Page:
At times you may even catch some of them not moving along the parade route as they wait for the preceding group to finish a routine at the judging area. And this is where the group in front of you does some hasty preparations for their props, re-touching their body-paints or make-up or quenching their thirst with bottled water. So need I tell you? This is also a good photo-op if you want to take pics of the performers just posing and smiling for you!

The Streets!
For me, this is where Iloilo’s Dinagyang is different from others like the Masskara, Sinulog or Panagbenga. The streets (not only along the parade routes but even in other streets that criss-cross the city centre) are playing… no no no… make it BLARING very loud danceable tunes courtesy of radio stations and other such entities wanting to have fun! Hah, these are not just little karaoke speakers! These are HUGE speakers some of them are taller than me (am exactly 6’0”). As if that were not enough… a multitude of them gigantic speaker boxes in black faux-leather finish are positioned beside each other to sometimes six in a row while other equally big or smaller boxes are placed on top of those that stand on the ground.

The effect? All you can hear around you is the music and you can feel in your ribcage each vibration of the bass drums… so it is but natural that your knees and your toes start twisting and tapping to the tune being played. Now that is the reason why most everyone you see on the streets are either dancing or just about to dance or moving their shoulders in dance-like twitches! Ah this is FUN! Of course they tone it down or even stop their kind of music when the performers pass by for everyone to hear the sounds of the beating drums or those big tubes being slapped with rubber sleepers! Ano, nakakita nab a kayo nyan?! Well, back to the loudspeakers… when the parade is over, they spring back to full pulsating mode. Thus, you really groove on the street with your food and drinks!

Food and drinks? Yeah palangga, yeah! We’re still on the very same streets as where you find the loudspeakers. The Iloilo way to party is again unlike elsewhere. During the Dinagyang Festival, what used to be your normal sidewalks or walk-ways plus about half of the lanes where the parade won’t pass-by suddenly become make-shift turo-turos with enough tables, chairs and benches for you to enjoy all sorts of gastronomic delights the Ilonggos can think of. Of course, drinks of all sorts from bottled water to Gatorade from Sarsi to Red Horse are available at sari-sari store prices! And mind you, on the streets where the parade won’t pass… ah they’re all strewn with lots and lots of eating places that serve just about anything!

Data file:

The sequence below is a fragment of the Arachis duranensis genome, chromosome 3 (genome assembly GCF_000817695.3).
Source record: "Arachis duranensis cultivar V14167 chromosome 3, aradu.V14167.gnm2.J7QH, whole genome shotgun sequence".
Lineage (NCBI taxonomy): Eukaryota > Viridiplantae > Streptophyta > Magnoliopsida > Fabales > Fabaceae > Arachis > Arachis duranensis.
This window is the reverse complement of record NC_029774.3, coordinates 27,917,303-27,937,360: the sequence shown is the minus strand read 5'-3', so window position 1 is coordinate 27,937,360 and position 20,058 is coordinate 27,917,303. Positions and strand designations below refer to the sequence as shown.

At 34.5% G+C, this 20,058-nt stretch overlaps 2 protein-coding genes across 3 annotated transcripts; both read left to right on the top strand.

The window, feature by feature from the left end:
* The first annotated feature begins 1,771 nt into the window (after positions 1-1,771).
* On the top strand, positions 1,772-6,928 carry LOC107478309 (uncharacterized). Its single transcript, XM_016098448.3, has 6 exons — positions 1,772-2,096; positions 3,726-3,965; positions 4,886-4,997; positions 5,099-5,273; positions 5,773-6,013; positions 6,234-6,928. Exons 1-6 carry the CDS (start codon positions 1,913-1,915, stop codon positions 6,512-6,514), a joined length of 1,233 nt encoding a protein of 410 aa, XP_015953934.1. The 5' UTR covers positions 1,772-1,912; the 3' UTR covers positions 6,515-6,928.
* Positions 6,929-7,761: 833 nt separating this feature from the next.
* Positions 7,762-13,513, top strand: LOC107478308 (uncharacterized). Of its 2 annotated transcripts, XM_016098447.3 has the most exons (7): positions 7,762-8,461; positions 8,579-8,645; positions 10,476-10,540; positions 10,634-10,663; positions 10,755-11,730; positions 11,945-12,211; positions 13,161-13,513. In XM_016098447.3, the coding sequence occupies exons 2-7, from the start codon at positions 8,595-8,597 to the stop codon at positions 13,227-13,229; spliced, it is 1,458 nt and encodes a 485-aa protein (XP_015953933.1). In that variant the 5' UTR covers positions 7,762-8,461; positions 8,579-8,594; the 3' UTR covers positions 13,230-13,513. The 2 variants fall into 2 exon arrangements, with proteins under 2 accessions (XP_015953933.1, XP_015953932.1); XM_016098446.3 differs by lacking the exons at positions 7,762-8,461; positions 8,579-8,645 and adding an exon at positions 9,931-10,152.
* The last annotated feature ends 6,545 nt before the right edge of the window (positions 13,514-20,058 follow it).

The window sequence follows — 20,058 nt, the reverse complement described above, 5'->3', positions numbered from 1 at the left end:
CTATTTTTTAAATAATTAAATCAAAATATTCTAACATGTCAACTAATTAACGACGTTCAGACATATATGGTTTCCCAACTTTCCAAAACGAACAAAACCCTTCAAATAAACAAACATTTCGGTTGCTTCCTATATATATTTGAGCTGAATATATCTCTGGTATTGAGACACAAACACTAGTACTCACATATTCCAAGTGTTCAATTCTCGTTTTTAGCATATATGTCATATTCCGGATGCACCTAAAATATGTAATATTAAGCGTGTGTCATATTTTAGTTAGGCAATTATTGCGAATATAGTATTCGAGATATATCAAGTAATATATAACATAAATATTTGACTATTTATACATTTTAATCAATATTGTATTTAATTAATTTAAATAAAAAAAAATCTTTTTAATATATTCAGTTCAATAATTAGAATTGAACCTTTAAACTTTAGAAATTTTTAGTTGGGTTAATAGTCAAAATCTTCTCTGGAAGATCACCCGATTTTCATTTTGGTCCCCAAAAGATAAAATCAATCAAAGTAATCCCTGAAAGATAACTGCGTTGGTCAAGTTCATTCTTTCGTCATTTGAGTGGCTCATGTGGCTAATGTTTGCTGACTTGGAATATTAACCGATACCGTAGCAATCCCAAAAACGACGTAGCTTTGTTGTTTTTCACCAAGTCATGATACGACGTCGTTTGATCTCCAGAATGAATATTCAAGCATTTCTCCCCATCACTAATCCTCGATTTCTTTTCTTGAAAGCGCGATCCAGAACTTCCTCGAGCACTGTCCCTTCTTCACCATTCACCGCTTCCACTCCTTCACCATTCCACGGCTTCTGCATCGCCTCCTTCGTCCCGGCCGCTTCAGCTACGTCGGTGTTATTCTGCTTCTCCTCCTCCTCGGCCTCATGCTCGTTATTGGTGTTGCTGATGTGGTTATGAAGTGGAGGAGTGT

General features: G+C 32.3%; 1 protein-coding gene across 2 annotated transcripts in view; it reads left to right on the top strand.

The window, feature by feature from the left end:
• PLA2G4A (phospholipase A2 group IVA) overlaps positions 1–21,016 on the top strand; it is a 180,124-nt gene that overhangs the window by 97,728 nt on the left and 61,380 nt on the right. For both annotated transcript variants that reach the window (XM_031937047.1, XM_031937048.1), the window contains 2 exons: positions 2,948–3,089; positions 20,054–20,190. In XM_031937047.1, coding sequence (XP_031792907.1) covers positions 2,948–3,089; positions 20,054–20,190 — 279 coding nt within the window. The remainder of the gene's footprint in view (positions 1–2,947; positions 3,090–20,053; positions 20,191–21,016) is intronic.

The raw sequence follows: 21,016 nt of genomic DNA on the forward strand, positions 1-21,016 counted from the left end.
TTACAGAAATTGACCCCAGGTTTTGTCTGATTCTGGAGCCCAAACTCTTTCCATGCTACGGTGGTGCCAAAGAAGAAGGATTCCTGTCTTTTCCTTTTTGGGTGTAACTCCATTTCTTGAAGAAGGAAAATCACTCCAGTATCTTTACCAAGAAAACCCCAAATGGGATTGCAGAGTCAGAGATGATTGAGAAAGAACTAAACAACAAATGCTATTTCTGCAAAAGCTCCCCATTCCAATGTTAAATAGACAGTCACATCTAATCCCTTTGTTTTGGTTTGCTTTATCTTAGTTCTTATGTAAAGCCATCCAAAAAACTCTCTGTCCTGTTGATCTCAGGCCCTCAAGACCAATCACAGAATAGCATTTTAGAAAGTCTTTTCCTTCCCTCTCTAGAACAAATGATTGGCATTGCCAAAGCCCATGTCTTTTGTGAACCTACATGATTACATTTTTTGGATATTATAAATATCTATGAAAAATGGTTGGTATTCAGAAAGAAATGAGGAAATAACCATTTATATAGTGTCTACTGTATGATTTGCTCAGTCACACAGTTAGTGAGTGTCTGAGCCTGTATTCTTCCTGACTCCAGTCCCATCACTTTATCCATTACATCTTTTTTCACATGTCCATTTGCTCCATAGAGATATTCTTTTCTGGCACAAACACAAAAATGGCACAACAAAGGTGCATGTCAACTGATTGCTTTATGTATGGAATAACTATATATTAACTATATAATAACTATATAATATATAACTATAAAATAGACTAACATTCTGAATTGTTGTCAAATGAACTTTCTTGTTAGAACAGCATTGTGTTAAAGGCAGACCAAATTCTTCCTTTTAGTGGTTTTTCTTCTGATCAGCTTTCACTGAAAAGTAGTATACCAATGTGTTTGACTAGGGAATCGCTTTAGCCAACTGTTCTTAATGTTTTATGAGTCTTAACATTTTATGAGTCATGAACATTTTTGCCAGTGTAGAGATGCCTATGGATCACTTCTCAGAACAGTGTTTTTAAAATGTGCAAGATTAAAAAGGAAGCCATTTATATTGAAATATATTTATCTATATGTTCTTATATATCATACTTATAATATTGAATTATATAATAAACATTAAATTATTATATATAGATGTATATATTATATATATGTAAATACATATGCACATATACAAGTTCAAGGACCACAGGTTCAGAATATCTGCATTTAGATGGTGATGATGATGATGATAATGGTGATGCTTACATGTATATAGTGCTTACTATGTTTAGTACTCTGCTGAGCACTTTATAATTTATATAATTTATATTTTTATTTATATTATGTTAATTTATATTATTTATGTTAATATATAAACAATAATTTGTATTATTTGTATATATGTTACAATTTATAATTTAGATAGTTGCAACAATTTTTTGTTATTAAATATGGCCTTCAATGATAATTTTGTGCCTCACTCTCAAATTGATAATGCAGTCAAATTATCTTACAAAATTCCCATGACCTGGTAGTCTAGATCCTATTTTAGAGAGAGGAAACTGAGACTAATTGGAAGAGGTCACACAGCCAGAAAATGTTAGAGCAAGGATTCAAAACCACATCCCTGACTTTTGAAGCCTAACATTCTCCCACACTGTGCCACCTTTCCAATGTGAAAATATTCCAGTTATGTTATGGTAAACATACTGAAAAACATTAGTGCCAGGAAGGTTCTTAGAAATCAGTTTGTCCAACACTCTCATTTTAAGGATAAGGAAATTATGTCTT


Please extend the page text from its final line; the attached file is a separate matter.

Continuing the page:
While in many fiestas the town or city is awash with a sea of tiangge stalls transforming them into like Divisorias or Baclarans that sell things like toys or DVDs, in Iloilo, it’s about the same deluge of stalls but not for petty little nothings but all are food stalls! You would wonder who comes to buy and partake of the food and drinks, right? The answer is simple: it’s all of them Ilonggos and us the visitors! Who cooks the food. Them also! Pagalingan, pasarapan, pabanguhan, pagandahan ng pagkain yan! Grabe! Here’s a technique I learned: don’t eat any meal as your breakfast-lunch-dinner-and-drinks are strewn all over the place from sun up to almost the next sun up! Plus, when you buy something you like, buy just a little bit so your stomach won’t get full. Why? Because Inday, in the next stall, there will be something else that you will want to bite! Gluttony is the order of the day!